What Happens if the Boom Goes Bust?

As a luxury retailer, does it matter to you if the boom goes bust? Instinct says “of course,” but going by recent economic history, perhaps it matters less than you think.

Remember the Oct. 19, 1987, crash, when the stock market plunged 23%, wiping out a half trillion dollars in capital? “Black Monday” was an unnerving experience, all right, but the market fully rebounded within 15 months and the overall impact on high-end jewelry sales was negligible. In fact, Tiffany & Co. reported fourth-quarter ’87 sales were 20% higher than the previous year, while same-store sales grew 23% in 1987 and 20% in 1988. Neiman Marcus, which serves roughly the same clientele with clothing, jewelry and other luxury goods, saw a significant slowdown in buying for a week after Black Monday, but sales soon recovered.

Henri Barguirdjian, currently president and CEO of Van Cleef & Arpels, was president of Harry Winston Inc.’s retail division in 1987. As he recalls, the firm suffered a slight impact on sales for barely a quarter. And Ralph Destino, chairman of privately held Cartier Inc., says that business in 1988 was 20% ahead of the previous year.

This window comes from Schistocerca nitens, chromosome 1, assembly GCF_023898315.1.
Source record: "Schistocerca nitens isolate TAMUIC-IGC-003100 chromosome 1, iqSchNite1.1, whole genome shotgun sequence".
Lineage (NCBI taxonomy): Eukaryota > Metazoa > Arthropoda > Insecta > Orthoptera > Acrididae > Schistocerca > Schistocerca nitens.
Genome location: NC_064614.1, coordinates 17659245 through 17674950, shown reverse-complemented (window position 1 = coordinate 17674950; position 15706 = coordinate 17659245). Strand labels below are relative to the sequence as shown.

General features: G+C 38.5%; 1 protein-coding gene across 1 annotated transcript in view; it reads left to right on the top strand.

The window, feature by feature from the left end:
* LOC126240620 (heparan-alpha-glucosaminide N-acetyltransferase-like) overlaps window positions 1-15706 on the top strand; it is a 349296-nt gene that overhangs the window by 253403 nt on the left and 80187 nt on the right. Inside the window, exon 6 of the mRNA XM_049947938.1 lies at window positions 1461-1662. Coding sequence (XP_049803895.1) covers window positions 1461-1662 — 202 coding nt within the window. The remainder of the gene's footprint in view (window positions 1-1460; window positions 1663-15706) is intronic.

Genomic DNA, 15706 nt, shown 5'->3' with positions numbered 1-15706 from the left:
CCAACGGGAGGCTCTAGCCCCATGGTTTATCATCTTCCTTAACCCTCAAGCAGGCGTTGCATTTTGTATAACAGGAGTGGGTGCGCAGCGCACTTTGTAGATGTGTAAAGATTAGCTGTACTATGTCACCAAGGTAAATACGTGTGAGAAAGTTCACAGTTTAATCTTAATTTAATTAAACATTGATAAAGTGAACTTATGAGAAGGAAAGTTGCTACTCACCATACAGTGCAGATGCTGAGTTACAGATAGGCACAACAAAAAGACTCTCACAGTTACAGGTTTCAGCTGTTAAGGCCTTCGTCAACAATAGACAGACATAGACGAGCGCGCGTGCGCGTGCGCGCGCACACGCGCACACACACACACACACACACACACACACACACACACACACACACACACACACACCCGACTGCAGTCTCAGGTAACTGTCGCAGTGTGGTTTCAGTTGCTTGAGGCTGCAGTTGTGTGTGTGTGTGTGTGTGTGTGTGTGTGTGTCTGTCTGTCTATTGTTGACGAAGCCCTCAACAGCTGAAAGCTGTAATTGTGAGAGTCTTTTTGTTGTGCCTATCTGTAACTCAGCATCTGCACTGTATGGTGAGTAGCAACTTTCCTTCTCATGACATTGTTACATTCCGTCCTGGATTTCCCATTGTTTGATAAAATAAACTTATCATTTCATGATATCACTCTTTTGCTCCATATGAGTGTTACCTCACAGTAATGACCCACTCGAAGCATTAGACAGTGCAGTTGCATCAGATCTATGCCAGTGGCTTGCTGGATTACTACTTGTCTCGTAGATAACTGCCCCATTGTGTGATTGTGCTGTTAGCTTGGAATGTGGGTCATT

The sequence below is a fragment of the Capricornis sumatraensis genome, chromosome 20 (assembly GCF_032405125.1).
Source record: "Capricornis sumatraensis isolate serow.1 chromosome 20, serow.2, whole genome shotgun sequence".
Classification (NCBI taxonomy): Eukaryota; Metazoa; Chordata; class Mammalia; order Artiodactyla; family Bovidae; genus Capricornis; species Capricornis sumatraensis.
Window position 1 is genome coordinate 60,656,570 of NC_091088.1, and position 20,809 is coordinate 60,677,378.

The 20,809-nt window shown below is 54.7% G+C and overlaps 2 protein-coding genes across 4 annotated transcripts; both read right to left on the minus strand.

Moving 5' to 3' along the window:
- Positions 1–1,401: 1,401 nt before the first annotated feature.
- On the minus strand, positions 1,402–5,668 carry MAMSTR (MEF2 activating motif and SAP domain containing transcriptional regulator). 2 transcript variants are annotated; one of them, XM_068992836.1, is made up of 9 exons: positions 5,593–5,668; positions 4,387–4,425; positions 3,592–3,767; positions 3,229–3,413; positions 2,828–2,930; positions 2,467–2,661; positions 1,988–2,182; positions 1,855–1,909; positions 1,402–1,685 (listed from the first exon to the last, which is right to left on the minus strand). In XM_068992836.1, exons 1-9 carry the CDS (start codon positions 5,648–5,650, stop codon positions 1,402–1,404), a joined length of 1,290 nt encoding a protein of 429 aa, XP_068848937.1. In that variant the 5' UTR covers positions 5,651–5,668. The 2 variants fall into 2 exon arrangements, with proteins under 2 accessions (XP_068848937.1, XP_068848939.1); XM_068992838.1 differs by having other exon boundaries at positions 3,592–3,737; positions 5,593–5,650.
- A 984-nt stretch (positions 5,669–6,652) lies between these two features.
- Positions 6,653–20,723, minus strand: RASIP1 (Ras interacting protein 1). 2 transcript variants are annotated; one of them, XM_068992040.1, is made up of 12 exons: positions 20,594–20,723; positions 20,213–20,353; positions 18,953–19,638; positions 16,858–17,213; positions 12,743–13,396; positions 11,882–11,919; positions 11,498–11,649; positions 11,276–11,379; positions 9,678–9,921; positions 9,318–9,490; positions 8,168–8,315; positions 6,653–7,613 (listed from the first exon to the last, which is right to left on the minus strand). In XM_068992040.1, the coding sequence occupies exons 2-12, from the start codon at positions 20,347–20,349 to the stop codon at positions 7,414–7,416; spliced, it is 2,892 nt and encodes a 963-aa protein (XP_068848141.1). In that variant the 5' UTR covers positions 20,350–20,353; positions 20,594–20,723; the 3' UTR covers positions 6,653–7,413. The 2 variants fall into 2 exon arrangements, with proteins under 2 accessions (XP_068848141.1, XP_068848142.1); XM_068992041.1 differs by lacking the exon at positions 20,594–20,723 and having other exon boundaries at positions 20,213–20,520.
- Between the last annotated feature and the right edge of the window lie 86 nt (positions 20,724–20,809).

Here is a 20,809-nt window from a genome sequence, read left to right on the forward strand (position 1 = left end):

The minimal impact on luxury retailers was due, in part, to the fact that few people were in the stock market, says Jay J. Meltzer, managing director with LJR Redbook Research, a New York firm that monitors retailers. Also, he says, the crash was “sudden and corrected itself quickly.” The real problems came with the 1990-1991 recession; likewise, analysts today are more concerned with how, not when, the good times slow down.

Drawing lessons from the 1990-’91 recession is tricky. Its impact was compounded by the 10% luxury tax on jewelry priced above $10,000 (which took effect Jan. 1, 1991, and was repealed two years later), and by the Gulf War during early 1991. “The entire retail business was squeezed, and the severe recession affected not only luxury goods but anything that could be construed as a deferrable expenditure,” says Meltzer.

Sales of jewelry and watches priced at $10,000 and above plummeted by 40.3% in 1991, according to research conducted at the time by SMR Inc., an economic consulting firm. Same-store sales for Tiffany & Co. fell 1% in 1990, dropped another 6% in 1991 and rebounded slightly (3%) in 1992. Similarly, Neiman Marcus saw its same-store sales grow only 1.6% in 1991 and 1.7% in 1992, rising to 7.7% in 1993. “What really killed us was the combination of the Gulf War, the luxury tax and the recession,” says Van Cleef’s Barguirdjian. “The business for pieces priced at $50,000 and up really suffered. It was a big shock.”